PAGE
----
"They're heading to the waterfront, Simon. Pier 7," Jim relayed the information.
In the distance the sirens could be heard indicating back up was on its way.
"Brown, Rafe, you two stay here and coordinate the crime scene. Check to see if either of the Gambino brothers are still alive," Simon barked. "Joel, you'll come with us."
Jim having seen the damage to his truck headed over to Simon's car. Without a question, Simon tossed Jim the keys as he went around to the passenger side. "All I ask Jim, is that you don't dent her."
Blair was squeezed in the back of the sedan between two of the 'Aliens.'
"Hey, watch it," Blair exclaimed as the man to his right jostled his sore hand.
"Like you think we care," the man replied pulling off his mask. Underneath, he had jet-black hair and two steely-dark, calculating eyes. *Looks like a Godfather wannabe,* Blair thought.
The remaining two men also removed their masks. "Turn left at the next corner and head down to the waterfront, pier 7," the man with the steely dark eyes ordered.
The driver of the car complied and in a short time they were in the waterfront district pulling up to pier 7. Yanking Blair out of the car, they dragged him down to the last boat in the slip.
"Why do you want to take him alone, Tony?" One of the men questioned the dark-eyed man's action.
"Think of him as insurance. Anyway, we can get rid of him before reaching the other side." The three men, the driver and Blair boarded the cabin cruiser. Blair was shoved to the back with one man keeping a gun trained on him.
"Hey, I'm harmless. Why don't you just let me go?" Blair did not want to go out into the bay with these guys. His past relationship with water had never been for the good. Chances were he would never see dry land again.
As the boat pulled away from the pier, the man, watching Blair, chuckled. "Oh we'll let you go, but not until we're halfway across the bay."
Shivering, Blair slouched back into his corner holding his wounded hand across his chest and keeping the weight off his damaged foot. *At this rate I guess I won't be making that operation tomorrow, I wonder who'll win the pool.* The realization of that thought hit Blair hard. Actually if his demise wasn't imminent, it would be funny. He was shot at, nearly hit by a car, possible broken foot, kidnapped or you could say abducted by "Aliens". And now he was to be dump in the bay where he would suffer from the effect of exposure and then drown. He could see the arguments the next day. Each one trying to justify why they should be the winner of the pool. Of course, if they go by the last event, water, then Officer Martin would win. *Maybe he will feel sorry for me, might even use some of his winnings to send flowers to the funeral.* Blair realized the absurdity of the statement. *The way Officer Martin feels about me, he'll probably be the first one to dance on the grave.*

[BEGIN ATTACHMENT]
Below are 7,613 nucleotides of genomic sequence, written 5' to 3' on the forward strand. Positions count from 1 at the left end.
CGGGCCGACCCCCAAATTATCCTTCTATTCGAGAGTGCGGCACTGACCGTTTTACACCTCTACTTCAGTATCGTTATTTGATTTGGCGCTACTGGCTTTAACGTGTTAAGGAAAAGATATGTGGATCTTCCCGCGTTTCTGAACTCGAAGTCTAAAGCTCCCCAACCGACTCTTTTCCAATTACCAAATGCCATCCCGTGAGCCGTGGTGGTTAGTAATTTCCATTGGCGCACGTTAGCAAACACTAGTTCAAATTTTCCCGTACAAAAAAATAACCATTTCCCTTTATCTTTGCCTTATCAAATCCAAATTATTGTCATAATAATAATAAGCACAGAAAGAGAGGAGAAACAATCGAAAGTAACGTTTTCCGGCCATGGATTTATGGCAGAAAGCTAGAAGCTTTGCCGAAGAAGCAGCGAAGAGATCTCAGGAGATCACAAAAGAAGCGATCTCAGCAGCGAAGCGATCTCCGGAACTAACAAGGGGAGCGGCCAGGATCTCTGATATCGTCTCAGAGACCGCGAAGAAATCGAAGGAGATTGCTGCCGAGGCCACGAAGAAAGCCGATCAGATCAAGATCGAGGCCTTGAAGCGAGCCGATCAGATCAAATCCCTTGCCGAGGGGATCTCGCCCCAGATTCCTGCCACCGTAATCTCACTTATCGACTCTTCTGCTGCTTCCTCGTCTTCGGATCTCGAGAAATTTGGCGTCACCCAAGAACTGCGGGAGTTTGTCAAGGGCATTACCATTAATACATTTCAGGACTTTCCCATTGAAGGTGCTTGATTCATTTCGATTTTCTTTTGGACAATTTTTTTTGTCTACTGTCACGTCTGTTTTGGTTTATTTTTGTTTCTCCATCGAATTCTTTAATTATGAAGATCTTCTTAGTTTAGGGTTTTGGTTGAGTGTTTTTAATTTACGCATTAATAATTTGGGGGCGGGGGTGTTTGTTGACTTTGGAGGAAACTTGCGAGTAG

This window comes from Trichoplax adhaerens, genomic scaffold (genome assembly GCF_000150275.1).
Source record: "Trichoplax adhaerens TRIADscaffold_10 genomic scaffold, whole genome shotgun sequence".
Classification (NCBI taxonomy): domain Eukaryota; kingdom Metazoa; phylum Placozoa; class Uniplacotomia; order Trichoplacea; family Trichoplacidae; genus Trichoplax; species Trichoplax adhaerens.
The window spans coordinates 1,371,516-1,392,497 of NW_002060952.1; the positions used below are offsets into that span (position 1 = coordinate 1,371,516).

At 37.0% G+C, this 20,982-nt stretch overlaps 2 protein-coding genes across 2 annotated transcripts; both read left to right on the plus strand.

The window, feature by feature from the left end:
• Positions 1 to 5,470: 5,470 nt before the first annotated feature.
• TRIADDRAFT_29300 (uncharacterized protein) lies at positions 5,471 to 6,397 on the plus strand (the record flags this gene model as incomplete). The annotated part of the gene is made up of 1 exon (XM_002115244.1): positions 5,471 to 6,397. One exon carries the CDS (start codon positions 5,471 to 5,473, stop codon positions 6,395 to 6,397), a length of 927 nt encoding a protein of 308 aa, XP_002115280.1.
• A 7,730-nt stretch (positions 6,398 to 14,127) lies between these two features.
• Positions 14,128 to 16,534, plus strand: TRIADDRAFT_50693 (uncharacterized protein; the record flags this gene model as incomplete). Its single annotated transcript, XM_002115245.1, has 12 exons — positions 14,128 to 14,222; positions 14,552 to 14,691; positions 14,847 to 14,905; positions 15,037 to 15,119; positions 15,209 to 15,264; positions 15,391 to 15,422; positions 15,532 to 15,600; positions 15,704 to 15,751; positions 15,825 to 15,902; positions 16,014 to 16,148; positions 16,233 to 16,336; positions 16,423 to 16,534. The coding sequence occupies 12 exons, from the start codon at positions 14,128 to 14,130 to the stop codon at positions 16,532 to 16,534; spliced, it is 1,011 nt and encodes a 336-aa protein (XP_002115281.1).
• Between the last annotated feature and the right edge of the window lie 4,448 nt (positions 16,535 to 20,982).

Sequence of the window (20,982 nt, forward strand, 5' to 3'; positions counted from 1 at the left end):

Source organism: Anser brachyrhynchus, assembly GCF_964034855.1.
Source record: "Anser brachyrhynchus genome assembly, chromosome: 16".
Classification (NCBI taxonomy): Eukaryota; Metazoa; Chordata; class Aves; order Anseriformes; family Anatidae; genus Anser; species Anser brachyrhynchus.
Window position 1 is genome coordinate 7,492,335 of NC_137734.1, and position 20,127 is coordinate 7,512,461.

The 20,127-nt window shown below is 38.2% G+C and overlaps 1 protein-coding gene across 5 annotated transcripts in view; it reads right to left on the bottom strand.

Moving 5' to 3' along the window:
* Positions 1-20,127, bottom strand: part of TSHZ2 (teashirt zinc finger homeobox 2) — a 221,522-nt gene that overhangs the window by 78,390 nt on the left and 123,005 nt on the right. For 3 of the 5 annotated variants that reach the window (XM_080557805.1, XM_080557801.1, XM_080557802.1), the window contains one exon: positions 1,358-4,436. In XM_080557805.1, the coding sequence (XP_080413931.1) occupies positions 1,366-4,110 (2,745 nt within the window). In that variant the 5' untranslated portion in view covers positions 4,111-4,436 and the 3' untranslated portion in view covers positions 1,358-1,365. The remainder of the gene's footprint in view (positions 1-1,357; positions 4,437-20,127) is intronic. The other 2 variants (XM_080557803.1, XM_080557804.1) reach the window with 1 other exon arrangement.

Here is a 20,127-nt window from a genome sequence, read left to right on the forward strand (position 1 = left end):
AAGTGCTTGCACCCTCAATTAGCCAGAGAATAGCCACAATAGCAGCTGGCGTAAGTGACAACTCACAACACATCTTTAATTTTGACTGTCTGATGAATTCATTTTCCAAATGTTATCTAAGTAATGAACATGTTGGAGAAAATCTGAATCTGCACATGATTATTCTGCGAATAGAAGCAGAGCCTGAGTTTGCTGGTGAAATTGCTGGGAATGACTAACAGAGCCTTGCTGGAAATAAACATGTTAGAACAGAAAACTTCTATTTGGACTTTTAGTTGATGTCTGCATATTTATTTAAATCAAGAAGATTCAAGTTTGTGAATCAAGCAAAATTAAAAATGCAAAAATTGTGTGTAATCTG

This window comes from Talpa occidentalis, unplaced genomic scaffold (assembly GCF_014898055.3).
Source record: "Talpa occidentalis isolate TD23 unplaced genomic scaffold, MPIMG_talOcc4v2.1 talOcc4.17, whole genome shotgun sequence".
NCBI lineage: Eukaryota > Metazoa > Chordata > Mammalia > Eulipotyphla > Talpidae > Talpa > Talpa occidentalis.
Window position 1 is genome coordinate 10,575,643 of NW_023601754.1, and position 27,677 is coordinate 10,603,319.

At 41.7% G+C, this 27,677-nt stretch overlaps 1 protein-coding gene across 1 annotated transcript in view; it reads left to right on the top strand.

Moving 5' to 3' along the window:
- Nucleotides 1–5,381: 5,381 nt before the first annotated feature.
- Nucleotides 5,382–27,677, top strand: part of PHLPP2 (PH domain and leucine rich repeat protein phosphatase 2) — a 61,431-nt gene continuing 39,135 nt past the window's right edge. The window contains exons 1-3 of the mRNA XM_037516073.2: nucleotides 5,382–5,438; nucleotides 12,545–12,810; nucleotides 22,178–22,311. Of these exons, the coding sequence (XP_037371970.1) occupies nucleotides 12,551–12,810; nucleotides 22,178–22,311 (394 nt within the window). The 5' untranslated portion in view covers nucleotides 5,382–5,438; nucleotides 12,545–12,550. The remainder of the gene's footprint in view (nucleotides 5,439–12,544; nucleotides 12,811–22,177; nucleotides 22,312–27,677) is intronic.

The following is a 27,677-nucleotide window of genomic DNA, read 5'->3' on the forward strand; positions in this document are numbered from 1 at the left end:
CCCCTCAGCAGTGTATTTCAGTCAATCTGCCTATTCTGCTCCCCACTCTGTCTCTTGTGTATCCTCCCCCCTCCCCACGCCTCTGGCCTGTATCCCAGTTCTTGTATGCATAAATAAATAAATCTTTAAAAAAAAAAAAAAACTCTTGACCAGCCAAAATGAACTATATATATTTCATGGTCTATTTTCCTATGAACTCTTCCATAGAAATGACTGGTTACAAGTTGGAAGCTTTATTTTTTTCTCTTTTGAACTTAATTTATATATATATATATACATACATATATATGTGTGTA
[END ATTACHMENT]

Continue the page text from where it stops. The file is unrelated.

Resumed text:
Blair watched the horizon, as the lights of the waterfront grew smaller. Soon they were out in the middle of the bay. The lights of Cascade from this distance formed a semi-circle, like a diamond tiara. On a warmer night it would be impressive to bring a date out here. Blair's thoughts were interrupted when another man joined the one who was holding a gun on him.
"Tony said it's time for him to disembark and then we'll head for the marina."
The man with the gun just nodded and pocketed his weapon. Before Blair could realize what was happening or issue a protest, two sets of hands roughly lifted him up from his position and flung him overboard.
Blair's first thought wasn't how cold the water was but how hard it was. Tossed out of the speeding boat, his body felt like it had connected with concrete. Struggling to stay afloat, Blair knew his only hope would rest with Jim. The water was too cold. The coast was too far. Until Jim could get here, it would be up to him to stay alive.
First he removed his flannel shirt which was weighing him down. Next he kicked off his sneakers. The left shoe was a little harder to get off due to his swollen foot. Without his shoes on, Blair was able to remove his jeans. Knotting them and using his breath, he was able to inflate them enough to provide some buoyancy making it a temporary life vest. He began to shiver against the cold. This was okay for now, it was when he stop shivering he would know he was succumbing to the cold. *Jim, man you better get here soon before I turn into one large popsicle.*
Staring once more toward the shore, the beauty now lost upon him, Blair began a litany to Jim knowing that if Jim couldn't see him at least he would be able to hear him.
As they pulled up to the pier, Jim strained to see or hear anything.
"There's a boat about half way across the bay," Jim informed the captain.
"What we need is a way to get out there." Simon looked at the boats docked at the pier, most were still closed up for the winter season. "Joel find out if you can get into one."
"Simon they're heading to the marina across the bay and they just tossed Sandburg out of the boat.
"Is he alive?" Simon watched the concentration on the detective's face.
The chiseled features relaxed a bit and a slight smile crossed his lips. The words of his guide reached his ears. "Yes, he's still alive, but we better hurry." Jim knew how quickly the cold water could sap one's energy. They were dealing now in minutes.
Simon radioed in the information requesting assistant from the Coast Guard, directing a squad car to wait by the marina, as well as ordering an ambulance to be standing by. As he left the car, he heard Joel yell that he found a boat unlocked. A little hotwiring the ignition and they were on their way.